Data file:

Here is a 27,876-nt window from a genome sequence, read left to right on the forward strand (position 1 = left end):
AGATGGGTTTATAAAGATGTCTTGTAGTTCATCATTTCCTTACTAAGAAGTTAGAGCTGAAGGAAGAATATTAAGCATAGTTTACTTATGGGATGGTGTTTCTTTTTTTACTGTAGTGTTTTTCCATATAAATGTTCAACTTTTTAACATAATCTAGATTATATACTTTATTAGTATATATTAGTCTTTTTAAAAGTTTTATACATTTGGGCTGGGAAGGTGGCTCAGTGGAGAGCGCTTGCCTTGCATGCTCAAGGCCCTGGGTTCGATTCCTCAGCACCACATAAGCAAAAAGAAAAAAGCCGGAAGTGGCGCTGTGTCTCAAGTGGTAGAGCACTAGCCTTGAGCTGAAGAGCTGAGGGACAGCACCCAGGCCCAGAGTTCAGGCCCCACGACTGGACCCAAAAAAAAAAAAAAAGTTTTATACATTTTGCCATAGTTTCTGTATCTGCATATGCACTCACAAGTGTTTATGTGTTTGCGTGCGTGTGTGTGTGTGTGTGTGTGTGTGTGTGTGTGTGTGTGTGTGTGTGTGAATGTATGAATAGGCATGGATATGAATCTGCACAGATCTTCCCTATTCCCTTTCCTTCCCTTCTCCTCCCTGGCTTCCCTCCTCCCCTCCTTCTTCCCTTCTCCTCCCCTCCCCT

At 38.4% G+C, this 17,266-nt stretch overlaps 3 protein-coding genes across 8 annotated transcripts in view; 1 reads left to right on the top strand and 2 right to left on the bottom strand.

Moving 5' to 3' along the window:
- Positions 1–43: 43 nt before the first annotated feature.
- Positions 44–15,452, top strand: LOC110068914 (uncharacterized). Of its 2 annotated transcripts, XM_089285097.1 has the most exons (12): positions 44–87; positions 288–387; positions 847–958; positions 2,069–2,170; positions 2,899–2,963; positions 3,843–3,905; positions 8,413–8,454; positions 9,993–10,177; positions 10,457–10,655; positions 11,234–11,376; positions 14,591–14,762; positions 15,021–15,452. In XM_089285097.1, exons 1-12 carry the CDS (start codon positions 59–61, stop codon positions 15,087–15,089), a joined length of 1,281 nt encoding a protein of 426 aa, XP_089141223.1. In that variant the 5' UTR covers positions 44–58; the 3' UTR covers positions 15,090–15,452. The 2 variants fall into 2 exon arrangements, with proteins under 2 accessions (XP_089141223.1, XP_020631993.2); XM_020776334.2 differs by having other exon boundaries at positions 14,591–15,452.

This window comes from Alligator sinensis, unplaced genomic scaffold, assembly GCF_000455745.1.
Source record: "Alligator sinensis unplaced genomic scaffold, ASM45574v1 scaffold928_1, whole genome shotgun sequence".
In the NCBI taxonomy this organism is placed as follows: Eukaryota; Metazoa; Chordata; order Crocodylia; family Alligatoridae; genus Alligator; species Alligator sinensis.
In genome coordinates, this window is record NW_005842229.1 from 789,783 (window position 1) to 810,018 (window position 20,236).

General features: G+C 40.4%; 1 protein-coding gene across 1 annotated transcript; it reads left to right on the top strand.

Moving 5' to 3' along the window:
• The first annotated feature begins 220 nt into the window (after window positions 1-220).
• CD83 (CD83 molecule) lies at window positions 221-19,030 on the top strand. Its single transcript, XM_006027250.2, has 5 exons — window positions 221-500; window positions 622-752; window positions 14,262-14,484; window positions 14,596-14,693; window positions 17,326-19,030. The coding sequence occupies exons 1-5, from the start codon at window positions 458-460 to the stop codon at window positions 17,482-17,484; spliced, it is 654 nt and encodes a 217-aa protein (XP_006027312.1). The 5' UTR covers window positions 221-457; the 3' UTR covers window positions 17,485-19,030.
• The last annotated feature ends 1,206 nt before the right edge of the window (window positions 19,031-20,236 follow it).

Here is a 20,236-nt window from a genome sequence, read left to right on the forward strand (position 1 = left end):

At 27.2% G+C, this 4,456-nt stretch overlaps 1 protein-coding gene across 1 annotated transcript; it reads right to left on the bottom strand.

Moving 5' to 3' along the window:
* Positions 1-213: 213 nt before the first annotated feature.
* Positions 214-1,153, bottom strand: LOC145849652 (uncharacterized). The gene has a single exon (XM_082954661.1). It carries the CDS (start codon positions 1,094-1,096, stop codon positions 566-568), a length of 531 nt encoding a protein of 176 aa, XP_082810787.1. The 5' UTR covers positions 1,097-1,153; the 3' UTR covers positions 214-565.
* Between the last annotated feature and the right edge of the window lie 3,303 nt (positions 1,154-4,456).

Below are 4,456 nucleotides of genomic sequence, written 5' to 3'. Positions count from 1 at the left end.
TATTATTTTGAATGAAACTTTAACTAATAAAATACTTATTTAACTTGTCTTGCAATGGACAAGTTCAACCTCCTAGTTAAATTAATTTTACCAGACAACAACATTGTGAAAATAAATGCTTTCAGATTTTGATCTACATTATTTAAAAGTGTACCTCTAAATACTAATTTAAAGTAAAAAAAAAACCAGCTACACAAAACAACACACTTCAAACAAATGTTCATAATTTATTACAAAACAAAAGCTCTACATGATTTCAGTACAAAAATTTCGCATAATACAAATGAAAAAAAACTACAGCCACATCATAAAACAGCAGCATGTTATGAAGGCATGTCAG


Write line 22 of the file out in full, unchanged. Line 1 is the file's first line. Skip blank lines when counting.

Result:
Below are 4,456 nucleotides of genomic sequence, written 5' to 3'. Positions count from 1 at the left end.